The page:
Double amputee summits Manitou Incline, Pikes Peak on hands to find inner strength — The Know


Mandy Horvath, center, gets hugs from her mother and father, Lisa and Clay Horvath, after climbing Pikes Peak on Wednesday, June 13 in Colorado Springs. Mandy, who had her legs amputated after a train accident, started the climb Sunday afternoon. (Jerilee Bennett, The Gazette via AP)

Four years after her life was torn apart, Mandy Horvath found peace above the clouds.

Since she set out on a June evening four days before, Horvath had fought the wicked terrain and poor visibility of Pikes Peak on nothing more than her two hands. Her swollen palms and raging frustration attempted to keep her leashed to the trailhead below. But Horvath was no stranger to fighting the uphill battle.

Her legs, after all, had been nonexistent for nearly four years.

At the time, the loss of her limbs in a train collision had devastated her not only physically but mentally. Climbing out of her deep depression had brought her to Colorado to scale mountains — both literal and figurative — to confront her new realities and find the strength to start anew.

Pikes Peak had nothing on her.

Mandy Horvath climbing Pikes Peak in June. (Courtesy of Mandy Horvath)

Mandy Horvath grew up in Smithville, Mo., as the oldest of two kids. A rocky relationship with her parents pushed her to graduate from high school at the age of 16 and move out of her childhood home to work as a chef in a local restaurant.

She was 21 years old the day the world went black. While camping with some friends outside Steele City in southeast Nebraska in late July 2014, she says, she was drugged while at a local bar. Left on the railroad tracks unconscious, Horvath was struck by a train traveling 50 mph, losing both of her legs above the knee

Police assumed it was a suicide attempt. And the life-threatening nature of her injuries meant that her blood was not tested for the presence of drugs.

“I woke up in the ambulance and was like a little kid threatening a temper tantrum, kicking my legs,” Horvath said.

Horvath’s heart stopped three times within the first 24 hours of being hit by the train, she said, and was given a 50 percent chance to live after being placed in a medically-induced coma.

Although Horvath survived the night, the traumatic amputation of her legs meant routine treatments were not an option. Over the next year, Horvath underwent intense therapy and suffered from severe medical complications time and time again. On Christmas Day 2015, an additional part of her legs was amputated to prevent further injury and ensure a clean cut with hopes of a smoother recovery.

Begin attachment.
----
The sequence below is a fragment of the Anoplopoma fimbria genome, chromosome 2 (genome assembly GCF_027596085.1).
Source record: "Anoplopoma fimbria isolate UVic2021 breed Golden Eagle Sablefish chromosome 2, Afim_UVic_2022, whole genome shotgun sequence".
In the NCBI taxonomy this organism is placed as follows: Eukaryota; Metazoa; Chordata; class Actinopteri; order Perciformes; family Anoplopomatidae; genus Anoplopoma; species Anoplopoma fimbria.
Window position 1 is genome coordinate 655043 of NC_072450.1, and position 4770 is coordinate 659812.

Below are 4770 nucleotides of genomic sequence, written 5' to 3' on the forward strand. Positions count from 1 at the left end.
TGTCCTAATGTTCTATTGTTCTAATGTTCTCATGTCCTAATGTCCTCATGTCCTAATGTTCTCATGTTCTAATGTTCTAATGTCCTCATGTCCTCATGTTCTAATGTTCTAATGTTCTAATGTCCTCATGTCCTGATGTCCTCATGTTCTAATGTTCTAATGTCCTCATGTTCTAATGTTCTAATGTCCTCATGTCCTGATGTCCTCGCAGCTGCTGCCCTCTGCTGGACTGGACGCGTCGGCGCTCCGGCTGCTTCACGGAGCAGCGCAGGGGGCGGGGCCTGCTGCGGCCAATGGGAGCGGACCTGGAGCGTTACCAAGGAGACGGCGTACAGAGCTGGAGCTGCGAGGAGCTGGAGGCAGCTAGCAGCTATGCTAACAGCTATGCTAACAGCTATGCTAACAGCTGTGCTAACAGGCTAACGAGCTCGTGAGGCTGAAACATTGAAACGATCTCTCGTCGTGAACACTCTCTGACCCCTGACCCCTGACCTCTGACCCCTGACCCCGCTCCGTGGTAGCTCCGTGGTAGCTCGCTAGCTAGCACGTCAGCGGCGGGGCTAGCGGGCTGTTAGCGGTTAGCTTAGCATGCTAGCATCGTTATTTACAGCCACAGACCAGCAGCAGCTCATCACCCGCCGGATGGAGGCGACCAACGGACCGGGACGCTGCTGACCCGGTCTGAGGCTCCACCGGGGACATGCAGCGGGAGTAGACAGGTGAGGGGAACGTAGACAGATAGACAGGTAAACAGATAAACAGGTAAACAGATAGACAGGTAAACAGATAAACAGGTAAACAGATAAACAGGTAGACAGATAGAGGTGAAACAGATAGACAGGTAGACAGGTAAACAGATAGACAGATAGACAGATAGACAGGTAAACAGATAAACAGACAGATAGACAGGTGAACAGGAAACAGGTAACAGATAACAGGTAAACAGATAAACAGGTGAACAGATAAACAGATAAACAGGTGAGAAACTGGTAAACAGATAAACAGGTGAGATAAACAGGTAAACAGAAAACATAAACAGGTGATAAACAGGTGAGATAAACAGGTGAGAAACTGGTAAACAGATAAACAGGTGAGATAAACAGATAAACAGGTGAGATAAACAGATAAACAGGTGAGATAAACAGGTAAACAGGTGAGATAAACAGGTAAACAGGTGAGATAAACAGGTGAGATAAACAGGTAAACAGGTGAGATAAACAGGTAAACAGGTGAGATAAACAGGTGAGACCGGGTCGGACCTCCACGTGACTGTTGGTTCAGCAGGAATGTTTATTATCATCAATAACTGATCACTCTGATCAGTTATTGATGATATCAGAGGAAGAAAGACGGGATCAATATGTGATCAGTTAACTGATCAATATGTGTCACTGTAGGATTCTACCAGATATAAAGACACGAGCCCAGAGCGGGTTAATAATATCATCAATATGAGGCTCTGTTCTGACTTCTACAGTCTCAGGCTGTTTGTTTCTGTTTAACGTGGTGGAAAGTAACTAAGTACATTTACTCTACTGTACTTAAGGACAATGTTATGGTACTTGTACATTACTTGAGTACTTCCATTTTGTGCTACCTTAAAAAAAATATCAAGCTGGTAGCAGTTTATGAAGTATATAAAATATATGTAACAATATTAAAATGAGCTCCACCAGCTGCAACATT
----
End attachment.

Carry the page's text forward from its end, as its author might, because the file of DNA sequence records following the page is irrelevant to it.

In and out of the hospital, Horvath succumbed to a deep depression matched by only her anxiety and post-traumatic stress.

“I wasn’t sure if I’d ever walk, work, have a boyfriend or drive again,” Horvath said.

At the height of her depression, she was taking 22 medications, had gained weight and was at risk of kidney and liver failure. She struggled to find motivation and rarely left the house.

It took her dad’s tough love and insistence that she was on the road to nowhere for Horvath to turn her life around. She checked herself into rehab to get off her medications. Around the same time she got a tattoo scrawled across her chest that read: “Tell me that I can’t and I’ll show you that I can.”

With a new perspective on life, she was ready for a fresh start.

In January 2016, Horvath moved to Colorado where she is now a student at the University of Colorado at Colorado Springs. Despite her initial fears, she returned to the kitchen at a steakhouse and is now exploring the possibility of opening a new restaurant.

In an ironic turn of events, last month Horvath and some friends began scouting out an old Colorado Springs railroad depot as a potential location for the restaurant. She says starting the next phase of her life in a train station would bring everything full circle.

“Pain is relative,” she said, reflecting on the whirlwind of the last four years. “Life isn’t a pissing contest. You have to surround yourself with people who can carry you even when you can’t carry yourself.”

But since moving to Colorado, Horvath has needed fewer and fewer people to prop her up as she began to discover the inner strength she thought she’d never get back.

In April, a little over a year after re-settling in Colorado, Horvath took her new “I can” outlook on life to the next level, climbing the Manitou Incline in honor of Limb Loss Awareness month.

For anyone who has ever visited Manitou Springs, the Incline is hard to miss. It is classified as an extreme hike and not for the faint of heart. Constructed out of railroad ties and gaining nearly 2,000 feet in elevation in less than a mile (with the summit at 8,500 feet), the 2,744-step trail has been called the “holy grail of cardio” by Visit Pikes Peak. And it goes without saying that it is far from ADA accessible.

Without training, Horvath hoisted herself up using only her upper-body in five and a half hours.

“I thought people were going to laugh at me and some did,” Horvath said. “But a lot of people were thoroughly accepting of my choice to be a little crazy.”

Her victory in April was only the start. She completed her four-day conquest Pikes Peak in June and, next October, Achilles International, a nonprofit that works to enable and empower disabled athletes, has invited Horvath to scale Mount Kilimanjaro in Tanzania.

Horvath says she may need to try climbing a few mountains in Hawaii to mirror the drastic altitude shifts before she commits to such a feat.

But no matter where she ends up, the summit of the Manitou Incline will forever mark a turning point in Horvath’s life — a physical representation of her struggle to get back. At the top, she smiled down at Colorado Springs.



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